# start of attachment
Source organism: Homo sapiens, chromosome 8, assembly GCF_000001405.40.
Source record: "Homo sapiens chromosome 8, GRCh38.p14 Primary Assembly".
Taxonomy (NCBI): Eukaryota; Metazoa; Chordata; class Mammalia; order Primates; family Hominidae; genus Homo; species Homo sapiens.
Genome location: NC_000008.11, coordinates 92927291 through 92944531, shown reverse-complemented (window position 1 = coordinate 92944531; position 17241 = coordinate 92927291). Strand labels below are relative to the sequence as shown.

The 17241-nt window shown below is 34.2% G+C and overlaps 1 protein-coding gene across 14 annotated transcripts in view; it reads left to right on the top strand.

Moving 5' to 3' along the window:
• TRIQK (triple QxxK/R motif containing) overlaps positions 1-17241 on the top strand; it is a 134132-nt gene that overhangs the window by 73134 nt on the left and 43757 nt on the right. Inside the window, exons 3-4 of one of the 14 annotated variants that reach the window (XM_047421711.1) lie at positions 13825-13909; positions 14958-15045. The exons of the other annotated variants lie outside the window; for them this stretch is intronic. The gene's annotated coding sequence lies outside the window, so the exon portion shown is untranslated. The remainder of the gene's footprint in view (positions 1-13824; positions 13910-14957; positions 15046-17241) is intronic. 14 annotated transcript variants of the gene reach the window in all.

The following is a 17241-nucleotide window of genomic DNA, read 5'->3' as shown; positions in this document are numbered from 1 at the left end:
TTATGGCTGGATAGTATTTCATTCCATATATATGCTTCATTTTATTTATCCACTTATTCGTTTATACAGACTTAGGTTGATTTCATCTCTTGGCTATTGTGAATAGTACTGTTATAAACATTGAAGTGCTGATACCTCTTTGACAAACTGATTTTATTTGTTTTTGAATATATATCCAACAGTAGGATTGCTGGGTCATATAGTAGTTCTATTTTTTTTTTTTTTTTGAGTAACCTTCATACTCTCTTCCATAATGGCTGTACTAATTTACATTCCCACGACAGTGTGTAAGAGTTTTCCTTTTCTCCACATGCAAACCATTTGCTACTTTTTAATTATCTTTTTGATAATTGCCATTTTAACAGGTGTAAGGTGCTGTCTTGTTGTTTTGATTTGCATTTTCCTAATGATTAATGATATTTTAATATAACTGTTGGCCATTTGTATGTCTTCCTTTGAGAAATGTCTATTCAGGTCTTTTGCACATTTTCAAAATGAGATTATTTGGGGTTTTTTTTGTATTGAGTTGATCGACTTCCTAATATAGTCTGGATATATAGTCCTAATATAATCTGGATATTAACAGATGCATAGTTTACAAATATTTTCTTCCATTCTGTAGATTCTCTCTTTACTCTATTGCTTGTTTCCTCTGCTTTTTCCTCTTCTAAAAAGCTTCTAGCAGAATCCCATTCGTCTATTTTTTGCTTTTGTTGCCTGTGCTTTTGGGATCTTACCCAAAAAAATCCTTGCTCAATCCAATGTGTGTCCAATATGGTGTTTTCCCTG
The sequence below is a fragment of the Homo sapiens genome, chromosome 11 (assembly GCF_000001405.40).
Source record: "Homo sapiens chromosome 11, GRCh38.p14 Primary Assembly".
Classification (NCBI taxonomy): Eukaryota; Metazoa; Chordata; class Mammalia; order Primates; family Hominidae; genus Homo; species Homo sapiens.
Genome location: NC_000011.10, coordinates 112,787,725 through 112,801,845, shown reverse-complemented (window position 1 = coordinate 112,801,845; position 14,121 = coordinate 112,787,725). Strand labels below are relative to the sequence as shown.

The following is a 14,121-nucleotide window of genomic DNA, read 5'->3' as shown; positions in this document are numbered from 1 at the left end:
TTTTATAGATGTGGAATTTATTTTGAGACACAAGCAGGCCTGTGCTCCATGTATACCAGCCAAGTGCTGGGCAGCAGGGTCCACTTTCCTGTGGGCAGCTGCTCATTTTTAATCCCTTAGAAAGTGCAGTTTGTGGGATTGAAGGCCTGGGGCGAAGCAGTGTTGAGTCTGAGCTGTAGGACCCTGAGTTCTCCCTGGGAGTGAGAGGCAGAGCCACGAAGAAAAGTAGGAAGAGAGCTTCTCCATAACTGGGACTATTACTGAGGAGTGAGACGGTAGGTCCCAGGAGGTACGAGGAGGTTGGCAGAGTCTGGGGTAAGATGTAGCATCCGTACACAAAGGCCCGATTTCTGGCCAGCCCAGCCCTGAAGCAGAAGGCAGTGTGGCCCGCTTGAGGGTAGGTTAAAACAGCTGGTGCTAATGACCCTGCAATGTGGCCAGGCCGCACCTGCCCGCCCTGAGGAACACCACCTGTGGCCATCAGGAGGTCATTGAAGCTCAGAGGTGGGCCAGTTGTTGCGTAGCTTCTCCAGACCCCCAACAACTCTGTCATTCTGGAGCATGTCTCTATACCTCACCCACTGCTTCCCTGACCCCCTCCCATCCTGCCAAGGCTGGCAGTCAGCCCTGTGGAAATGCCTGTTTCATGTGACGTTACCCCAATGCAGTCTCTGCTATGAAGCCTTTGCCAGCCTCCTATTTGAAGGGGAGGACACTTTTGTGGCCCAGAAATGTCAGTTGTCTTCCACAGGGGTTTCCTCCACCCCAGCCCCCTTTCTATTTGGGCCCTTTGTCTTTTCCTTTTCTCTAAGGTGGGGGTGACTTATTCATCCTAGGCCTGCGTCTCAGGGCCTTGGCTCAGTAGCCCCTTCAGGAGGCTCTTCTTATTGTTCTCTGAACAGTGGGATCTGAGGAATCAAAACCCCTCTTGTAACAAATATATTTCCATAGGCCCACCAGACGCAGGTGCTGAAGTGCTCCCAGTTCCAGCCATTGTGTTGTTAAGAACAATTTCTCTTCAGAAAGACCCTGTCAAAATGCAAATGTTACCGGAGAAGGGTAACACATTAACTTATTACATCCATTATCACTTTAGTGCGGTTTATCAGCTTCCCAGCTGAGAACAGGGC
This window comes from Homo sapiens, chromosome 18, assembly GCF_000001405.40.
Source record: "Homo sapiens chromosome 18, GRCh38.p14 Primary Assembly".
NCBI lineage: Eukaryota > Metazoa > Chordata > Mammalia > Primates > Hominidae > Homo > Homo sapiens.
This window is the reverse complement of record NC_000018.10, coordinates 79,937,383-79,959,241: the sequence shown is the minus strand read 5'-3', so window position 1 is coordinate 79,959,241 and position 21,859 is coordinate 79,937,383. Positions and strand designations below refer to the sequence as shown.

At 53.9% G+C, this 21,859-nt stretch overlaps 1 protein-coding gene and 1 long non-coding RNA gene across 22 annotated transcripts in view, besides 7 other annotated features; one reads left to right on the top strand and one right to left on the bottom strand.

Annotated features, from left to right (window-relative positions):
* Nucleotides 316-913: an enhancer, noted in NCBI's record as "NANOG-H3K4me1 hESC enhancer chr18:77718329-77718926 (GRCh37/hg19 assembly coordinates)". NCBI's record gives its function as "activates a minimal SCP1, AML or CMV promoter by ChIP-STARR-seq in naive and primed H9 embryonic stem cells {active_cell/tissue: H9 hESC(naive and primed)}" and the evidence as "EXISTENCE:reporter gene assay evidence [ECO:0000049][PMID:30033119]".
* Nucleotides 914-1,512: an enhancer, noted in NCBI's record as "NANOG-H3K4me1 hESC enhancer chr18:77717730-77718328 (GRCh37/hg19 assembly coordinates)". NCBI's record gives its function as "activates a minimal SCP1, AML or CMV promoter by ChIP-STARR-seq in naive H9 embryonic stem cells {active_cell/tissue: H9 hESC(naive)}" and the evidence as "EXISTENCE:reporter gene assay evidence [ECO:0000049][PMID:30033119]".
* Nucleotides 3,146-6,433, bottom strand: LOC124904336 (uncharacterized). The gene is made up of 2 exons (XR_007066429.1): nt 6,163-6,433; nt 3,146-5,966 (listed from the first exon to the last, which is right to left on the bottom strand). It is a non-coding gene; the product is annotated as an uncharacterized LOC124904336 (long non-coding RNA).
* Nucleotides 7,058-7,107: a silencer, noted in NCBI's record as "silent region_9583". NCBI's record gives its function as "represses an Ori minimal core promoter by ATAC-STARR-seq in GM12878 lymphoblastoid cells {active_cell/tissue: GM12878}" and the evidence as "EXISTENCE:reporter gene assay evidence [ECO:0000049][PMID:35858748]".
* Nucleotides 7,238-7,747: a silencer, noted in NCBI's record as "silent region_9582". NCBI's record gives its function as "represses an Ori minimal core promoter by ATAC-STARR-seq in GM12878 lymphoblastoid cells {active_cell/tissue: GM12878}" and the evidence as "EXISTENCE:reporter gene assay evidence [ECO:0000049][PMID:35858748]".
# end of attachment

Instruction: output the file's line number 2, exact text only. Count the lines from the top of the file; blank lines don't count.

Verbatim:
Source record: "Homo sapiens chromosome 8, GRCh38.p14 Primary Assembly".